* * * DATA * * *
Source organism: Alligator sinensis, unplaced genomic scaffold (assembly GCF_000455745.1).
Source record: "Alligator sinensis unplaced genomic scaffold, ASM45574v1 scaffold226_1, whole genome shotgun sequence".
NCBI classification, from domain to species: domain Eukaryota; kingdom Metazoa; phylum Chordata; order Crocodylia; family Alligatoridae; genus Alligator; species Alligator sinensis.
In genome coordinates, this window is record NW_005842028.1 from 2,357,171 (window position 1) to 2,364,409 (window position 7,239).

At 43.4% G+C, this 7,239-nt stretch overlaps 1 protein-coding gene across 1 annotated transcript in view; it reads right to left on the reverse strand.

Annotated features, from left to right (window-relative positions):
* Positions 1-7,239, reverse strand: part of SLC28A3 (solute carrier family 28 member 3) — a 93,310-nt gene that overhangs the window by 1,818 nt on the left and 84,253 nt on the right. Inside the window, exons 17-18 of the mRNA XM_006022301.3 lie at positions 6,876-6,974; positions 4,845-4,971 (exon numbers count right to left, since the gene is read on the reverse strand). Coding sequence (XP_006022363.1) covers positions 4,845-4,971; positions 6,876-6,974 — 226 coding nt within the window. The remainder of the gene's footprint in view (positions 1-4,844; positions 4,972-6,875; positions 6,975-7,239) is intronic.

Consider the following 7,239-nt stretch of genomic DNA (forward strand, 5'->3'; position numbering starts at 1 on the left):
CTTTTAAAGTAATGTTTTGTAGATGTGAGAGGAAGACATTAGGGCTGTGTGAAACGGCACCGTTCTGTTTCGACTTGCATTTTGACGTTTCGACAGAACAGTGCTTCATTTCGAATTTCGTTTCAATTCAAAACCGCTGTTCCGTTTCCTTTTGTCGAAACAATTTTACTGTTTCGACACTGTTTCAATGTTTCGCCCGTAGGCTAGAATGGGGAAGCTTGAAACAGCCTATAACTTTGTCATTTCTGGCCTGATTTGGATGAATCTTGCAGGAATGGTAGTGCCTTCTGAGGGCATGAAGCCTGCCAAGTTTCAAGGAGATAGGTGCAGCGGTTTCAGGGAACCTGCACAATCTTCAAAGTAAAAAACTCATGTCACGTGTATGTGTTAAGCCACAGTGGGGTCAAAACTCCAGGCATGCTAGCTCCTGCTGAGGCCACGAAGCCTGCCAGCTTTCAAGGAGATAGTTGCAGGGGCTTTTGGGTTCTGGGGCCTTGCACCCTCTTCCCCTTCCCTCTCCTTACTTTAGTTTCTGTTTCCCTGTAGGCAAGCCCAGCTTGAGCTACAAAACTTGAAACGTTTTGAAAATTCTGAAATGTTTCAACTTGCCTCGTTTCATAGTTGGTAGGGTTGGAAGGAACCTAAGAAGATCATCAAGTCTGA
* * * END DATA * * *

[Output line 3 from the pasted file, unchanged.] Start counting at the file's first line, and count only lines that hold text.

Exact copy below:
NCBI classification, from domain to species: domain Eukaryota; kingdom Metazoa; phylum Chordata; order Crocodylia; family Alligatoridae; genus Alligator; species Alligator sinensis.